The Slovenia Times

Slovenia not to soften its position on cohesion, says Šarec


Šarec discussed the issue with EU Council President Charles Michel for about an hour and a quarter. He was happy with the meeting and said Michel understood Slovenia's position.

"We have set out our position that we disagree with the cut as proposed, that cohesion is of exceptional importance to us and that we will insist on the position in the negotiations on the European Council," he said.

Šarec said that Michel understood that the Finnish proposal was not good for Slovenia. "In that sense it needs to be told that he also understood that Slovenia cannot yield at the expense of its outcome."

Šarec did not want to talk about figures lest he would disclose Slovenia's positions, but he repeated several times the goal was for Slovenia not to lose as much as planned under the Finnish proposal.

"This is our main task at hand. Charles Michel understood that very well. Slovenia has always been constructive on all issues and we expect to have something in return."

Michel, the former Belgian prime minister, comes from the liberal group of parties in the EU like Šarec.

Šarec already described the Finnish proposal as very bad for Slovenia back in December when he said it would cut Slovenia's cohesion funds by 28% compared to the current period.

The outgoing prime minister conceded that Slovenia would get less cohesion funds because it has reduced its development gap, but added that the drastic cut envisaged under the Finnish proposal was unacceptable.

"We are also being hurt by the new statistics because the negotiations were not completed on time."

While the European Commission based its proposal of the 2021-2027 budget on statistical data for the period between 2014 and 2016 the then Finnish presidency of the EU calculated cohesion envelopes on the basis of data for 2015-2017.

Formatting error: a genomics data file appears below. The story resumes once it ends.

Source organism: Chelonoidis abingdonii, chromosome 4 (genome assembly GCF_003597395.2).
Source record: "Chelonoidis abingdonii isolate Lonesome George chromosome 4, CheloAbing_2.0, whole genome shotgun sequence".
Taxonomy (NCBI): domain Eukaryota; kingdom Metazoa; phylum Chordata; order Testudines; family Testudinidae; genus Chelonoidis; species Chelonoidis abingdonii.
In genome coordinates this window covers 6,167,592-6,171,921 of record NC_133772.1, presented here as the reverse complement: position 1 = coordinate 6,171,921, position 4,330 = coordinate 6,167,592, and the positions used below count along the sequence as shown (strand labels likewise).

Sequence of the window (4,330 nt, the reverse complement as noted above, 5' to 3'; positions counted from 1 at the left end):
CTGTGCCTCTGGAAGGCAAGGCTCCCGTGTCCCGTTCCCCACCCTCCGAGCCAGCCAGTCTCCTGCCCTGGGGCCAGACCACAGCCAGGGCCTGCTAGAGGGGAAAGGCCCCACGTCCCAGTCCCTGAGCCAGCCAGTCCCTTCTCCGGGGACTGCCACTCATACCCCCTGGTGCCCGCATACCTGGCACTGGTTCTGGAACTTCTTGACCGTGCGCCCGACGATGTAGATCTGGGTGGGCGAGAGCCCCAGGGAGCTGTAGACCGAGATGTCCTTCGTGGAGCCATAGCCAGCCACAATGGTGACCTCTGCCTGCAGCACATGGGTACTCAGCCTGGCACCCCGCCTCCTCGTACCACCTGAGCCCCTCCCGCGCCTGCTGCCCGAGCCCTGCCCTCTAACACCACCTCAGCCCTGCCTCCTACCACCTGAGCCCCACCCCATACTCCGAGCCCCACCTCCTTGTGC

Since Slovenia's GDP per capita increased in the meantime the country is eligible for much less funding under the valid rules.

Šarec said the level of development was not problematic in the case of West Slovenia, one of Slovenia's two cohesion regions, because it includes the capital which is more developed than other parts of the region.

"Statistics is one thing and the situation on the ground quite anther (...) we know the state on the ground so we must fight to prevent an excessive reduction in funds."

Net contributors to the EU budget have been insisting on reducing the budget for the seven-year period to 1% of the gross national income (GNI), while the net recipients want it to reach at least 1.11% of GNI as proposed by the European Commission in May 2018.

The European Parliament is advocating an even larger budget, equalling to 1.3% of the EU's GNI.

Asked about the manoeuvring room for compromise, Šarec said a compromise would have to be found and that that net contributors too should realise the budget cut they are proposing could not affect the EU's development well giving the tasks planned. "You cannot do more with less," he said.

Michel's press service would not comment on the meeting with Šarec saying they were not communicating after each meeting. Michel will meet 16 EU leaders by Monday before putting forward a compromise proposal. A dedicated ministerial is to follow on 17 February and special EU summit on 20 February.


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